“Our perfunctory observations on what kind of day it is, are perhaps not idle. Perhaps we have a deep and legitimate need to know in our entire being what the day is like, to see it and feel it, to know how the sky is grey, paler in the south, with patches of blue in the southwest. I have a real need to know these things because I myself am part of the weather and part of the climate and part of the place, and a day in which I have not shared truly in all this is no day at all.” —Thomas Merton
This year, I felt the real need Merton describes for the first time. Though I rarely drive farther than a few miles from home, I am paying inordinate attention to the weather forecast. Maybe this is because I have been cut off for a year from other places I used to feel part of, or because I spend so much more time outside now.
But I could also be succumbing to family tradition.
Sssshhhhhhh, my grandmother hissed the instant the evening news switched to weather. Any talk of Watergate or the Sandinistas had to cease. A thunderstorm meant a trip to the soggy basement, blessed candles wavering. Parking was a scavenger hunt for the only shade tree. All family outings were contingent upon Good Weather.
Years later, when my mother developed rheumatoid arthritis, she saw a connection to the dewpoint so told me, every afternoon, what the dewpoint was that day. What in holy hell was the dewpoint? She tried to explain it, but my brain kept snapping shut. Her health and happiness were now apparently tied to this odd measurement neither she nor I could control, and I hated the vulnerability of that.
My grandmother was different—she used the weather, deliberately and strategically. This was the Midwest; it could always be too hot, humid, cold, or windy for anything she didn’t want to do. And while she loved dressing to the nines, she was lazy enough to prefer an old housecoat the rest of the time—no extra effort spilled on the mundane.
In fairness, she also seemed to have a genuine horror of extreme temperatures. The house had a bowl or vase of water on every radiator to ward off winter dryness, and the shades were drawn in summer, and much was made of cold drinks and big oscillating fans. A kinder fate would have dropped her in San Diego, where the weather rarely varies.
Instead, she spun a dark, airless interior cocoon. Claustrophobic and hot-blooded, I loved thunderstorms and blizzards, the mystery of fog, the hard malice of ice, a soft spring rain misty against my skin. The obligatory mittens stayed in my pockets, and I carried my winter coat over one arm. In time, I married a man who, like the U.S. mail, is undeterred by weather. And the day a friend remarked, “Any weather is fine as long as you’re dressed for it,” I hugged her.
Weathercasters, like my grandmother, are biased toward sun and warmth. They apologize for those wonderful gray days when the mind can quiet itself and the heart can soften. They apologize for clear dry bright Arctic cold, and for rain. The first snow might win a few giggles and a photo of somebody’s snowman; after that, the weatherpeople turn glum and focus on when it will melt. They are fair weather friends, and their prejudice is inexcusable.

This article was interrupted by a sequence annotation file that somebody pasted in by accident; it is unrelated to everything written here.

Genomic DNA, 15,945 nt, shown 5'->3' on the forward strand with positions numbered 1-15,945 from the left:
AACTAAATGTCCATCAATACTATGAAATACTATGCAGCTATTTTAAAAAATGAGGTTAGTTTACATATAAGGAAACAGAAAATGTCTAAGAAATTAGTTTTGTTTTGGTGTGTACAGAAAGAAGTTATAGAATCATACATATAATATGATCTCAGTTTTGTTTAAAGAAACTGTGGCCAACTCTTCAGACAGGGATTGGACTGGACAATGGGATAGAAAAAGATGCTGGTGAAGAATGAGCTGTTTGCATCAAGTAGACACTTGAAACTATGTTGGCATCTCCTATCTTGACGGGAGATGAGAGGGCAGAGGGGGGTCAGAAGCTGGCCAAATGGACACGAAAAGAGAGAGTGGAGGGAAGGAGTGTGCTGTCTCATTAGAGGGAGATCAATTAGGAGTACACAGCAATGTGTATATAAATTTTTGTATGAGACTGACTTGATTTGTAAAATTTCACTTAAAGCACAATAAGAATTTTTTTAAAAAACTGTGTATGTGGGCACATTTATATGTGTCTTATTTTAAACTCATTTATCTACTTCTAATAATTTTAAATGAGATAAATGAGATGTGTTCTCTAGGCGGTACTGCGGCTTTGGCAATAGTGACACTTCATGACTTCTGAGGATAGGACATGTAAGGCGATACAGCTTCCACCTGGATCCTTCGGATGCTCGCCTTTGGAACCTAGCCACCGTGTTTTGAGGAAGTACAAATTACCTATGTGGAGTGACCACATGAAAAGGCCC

Even so, I often catch myself hotly defending an errant weather forecaster, because, my God. People cut shamans more slack! An editor once suggested I watch old weather forecasts and count up all the times they were wrong, an expose of sorts, revealing the charade of expertise. We seem to think that meteorology means the perfect ability to predict every drop of precipitation, every gust of wind. I like it when they are wrong; it proves something is still larger than our brains, and nature can still outwit our measuring devices.
Besides, you know these people are secretly thrilled by any sort of weather. They chose to spend their lives analyzing the stuff. Like politicians and polite salespeople, though, they are careful to agree with their audience—and the consensus hardens.
Yet at the bleak end of autumn, on those gray days weathercasters apologize for, “the woods are acres of sticks: I could walk to the Gulf of Mexico in a straight line,” writes Annie Dillard. “When the leaves fall, the striptease is over; things stand mute and revealed. Everywhere skies extend, vistas deepen, walls become windows, doors open.”
Later, as the weight of snow builds, “the intricate geometries of the flakes begin to collapse,” writes Robert Macfarlane. Ice crystals form, and “the trapped air gets squeezed together into tiny bubbles. This burial is a form of preservation. Each of those air bubbles is a museum, a silver reliquary in which is kept a record of the atmosphere at the time the snow first fell.”
Why would we not celebrate this?
I still have no clear idea what the dewpoint is, but I do know, from the writer Joy Williams, that “dew is made of tiny crystals that constantly form, dissolve, and collect energy.” The air can soak with water and exert pressure on our watery bodies, our raw joints. Weather affects us profoundly because we are part of it.
I hated being shushed for the weather forecast. In adulthood, I muttered, “Just tell us warmer or colder, wet or dry. We don’t need fancy diagrams of jet streams and polar vortexes halfway around the world.” But it has finally dawned on me that weather’s changes, its “events,” are our collective drama, pulling us into nature, setting the stage for all the days of our lives. We are part of a grand story; why would we edit it?
Read more by Jeannette Cooperman here.